David Sterman
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I got a chance to catch up with old colleagues at a tech investment conference this past week. And one topic dominated our hour-long discussion: Now that Dell (Nasdaq: DELL) and Hewlett-Packard (NYSE: HPQ) are trading far from their all-time highs, is either one a bargain? More specifically, how do these two stocks stack up against each other? We couldn't come to an agreement, but now that I've had a chance to compare these two stocks, I think a clear winner has emerged.

To value these stocks, I used eight distinct factors and assigned each factor a relative weighting on a 100-point total scale. Here's the result:

Factor #1: profit margins

Weighting 15 points

Dell's operating margins have fluctuated between 4% and 8% in the past six years, while HP's margins have hovered between 7% and 9%, thanks to a greater emphasis on software and services.


Dell: 6.5 points

HP: 8.5 points

Factor #2: sales consistency

Weighting 12 points

In a worst case scenario (which we saw in 2009), Dell's sales fell 13%, while HP's fell only 3%. Moreover, Dell was only able to boost sales by 1% in fiscal (January) 2011 to about $61.5 billion, even after incorporating a series of acquisitions. HP's recent sales growth hasn't been especially impressive either, but the company at least has a higher degree of recurring revenue from long-term service contracts.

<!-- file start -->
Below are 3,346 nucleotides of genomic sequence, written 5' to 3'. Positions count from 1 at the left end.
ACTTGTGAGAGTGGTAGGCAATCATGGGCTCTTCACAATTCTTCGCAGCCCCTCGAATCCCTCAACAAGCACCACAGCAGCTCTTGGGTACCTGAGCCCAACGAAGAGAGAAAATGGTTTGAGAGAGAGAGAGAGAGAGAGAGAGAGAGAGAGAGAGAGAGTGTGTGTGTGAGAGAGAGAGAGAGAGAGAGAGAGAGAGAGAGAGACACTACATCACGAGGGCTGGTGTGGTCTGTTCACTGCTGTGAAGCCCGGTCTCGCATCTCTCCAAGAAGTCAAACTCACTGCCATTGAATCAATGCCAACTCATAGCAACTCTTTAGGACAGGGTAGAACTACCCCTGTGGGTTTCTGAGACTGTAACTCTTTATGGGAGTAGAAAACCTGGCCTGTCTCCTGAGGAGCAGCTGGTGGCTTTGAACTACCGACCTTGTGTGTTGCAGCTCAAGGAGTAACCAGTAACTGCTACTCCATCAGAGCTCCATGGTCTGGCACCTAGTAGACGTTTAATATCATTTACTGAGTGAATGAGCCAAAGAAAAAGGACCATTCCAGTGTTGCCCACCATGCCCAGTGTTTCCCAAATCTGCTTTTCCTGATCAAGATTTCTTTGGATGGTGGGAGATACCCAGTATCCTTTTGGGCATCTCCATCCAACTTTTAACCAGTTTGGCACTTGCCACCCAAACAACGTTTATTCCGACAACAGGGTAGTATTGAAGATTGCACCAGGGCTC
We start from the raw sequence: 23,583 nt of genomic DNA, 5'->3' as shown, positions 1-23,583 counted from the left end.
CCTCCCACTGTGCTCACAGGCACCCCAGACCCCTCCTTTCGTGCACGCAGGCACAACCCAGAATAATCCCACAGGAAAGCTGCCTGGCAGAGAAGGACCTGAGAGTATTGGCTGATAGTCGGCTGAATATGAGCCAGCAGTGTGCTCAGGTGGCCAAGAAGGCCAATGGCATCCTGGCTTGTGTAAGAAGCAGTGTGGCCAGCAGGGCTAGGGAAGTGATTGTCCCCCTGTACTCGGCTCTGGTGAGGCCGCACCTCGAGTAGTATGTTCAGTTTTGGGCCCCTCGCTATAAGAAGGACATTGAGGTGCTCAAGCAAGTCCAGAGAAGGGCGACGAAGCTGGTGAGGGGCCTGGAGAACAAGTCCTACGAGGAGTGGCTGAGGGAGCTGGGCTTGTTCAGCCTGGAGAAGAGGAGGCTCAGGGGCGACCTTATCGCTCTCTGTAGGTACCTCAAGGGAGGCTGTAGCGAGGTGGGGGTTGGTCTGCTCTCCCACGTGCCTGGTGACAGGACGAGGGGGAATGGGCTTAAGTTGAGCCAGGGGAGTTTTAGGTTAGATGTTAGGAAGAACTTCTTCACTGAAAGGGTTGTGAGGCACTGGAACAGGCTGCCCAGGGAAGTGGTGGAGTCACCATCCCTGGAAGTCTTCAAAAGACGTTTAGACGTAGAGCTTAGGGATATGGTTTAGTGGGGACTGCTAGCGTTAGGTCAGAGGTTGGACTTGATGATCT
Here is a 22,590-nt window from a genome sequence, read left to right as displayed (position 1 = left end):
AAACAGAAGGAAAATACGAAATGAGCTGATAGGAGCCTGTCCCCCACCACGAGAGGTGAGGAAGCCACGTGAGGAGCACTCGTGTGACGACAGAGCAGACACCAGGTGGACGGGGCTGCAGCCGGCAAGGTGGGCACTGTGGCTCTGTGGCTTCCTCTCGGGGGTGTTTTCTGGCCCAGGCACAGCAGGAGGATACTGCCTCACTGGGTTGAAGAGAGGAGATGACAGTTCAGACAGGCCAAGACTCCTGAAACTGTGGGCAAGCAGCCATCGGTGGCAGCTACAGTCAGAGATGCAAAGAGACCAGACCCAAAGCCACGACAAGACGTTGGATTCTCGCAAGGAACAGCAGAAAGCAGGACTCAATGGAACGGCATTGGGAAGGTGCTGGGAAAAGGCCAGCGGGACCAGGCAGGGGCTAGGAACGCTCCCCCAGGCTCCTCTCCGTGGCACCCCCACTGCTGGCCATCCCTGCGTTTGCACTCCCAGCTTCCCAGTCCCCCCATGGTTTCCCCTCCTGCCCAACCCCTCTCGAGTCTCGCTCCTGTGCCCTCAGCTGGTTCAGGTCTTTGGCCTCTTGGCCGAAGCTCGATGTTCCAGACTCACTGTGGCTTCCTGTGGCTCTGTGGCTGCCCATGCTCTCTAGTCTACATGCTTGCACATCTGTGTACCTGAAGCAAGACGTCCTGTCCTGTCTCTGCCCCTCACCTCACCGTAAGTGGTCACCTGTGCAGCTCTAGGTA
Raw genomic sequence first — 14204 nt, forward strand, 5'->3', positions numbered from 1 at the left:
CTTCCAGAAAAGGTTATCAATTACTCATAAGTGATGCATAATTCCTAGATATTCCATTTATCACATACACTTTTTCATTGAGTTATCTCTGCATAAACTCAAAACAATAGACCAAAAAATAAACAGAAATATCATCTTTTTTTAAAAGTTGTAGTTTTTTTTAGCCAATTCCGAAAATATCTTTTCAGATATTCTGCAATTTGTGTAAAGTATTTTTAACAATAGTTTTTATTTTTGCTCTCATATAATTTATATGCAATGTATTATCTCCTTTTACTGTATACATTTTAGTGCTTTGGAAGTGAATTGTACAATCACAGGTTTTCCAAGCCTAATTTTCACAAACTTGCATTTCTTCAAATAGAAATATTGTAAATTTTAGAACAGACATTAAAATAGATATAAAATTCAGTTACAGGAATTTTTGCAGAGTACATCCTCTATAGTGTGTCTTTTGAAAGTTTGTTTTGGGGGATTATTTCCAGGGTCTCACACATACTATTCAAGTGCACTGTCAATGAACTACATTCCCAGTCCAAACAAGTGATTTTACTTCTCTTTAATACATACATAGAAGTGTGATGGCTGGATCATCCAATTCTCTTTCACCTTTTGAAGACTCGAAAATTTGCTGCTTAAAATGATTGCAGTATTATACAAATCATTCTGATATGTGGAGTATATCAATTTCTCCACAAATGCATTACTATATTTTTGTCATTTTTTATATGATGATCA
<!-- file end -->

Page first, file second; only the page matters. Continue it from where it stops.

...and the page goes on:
Dell: 5 points

HP: 7 points

Factor # 3: free cash flow

Weighting: 15 points

This is distinct from factor #1 because it better incorporates capital intensity. The company that can derive more profits with less capital spending can more quickly strengthen its financial position. Dell has a generated an average of $3.5 billion in free cash flow in the past four years, equating to a free cash flow yield of more than 25%, which is truly stunning. HP has generated an average of $8.5 billion in free cash flow in each of the past four years, equating to a still impressive 15% free cash flow yield.


Dell: 8.5 points

HP: 6.5 points

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David Sterman

David Sterman has worked as an investment analyst for nearly two decades. He is currently an analyst for StreetAuthority.com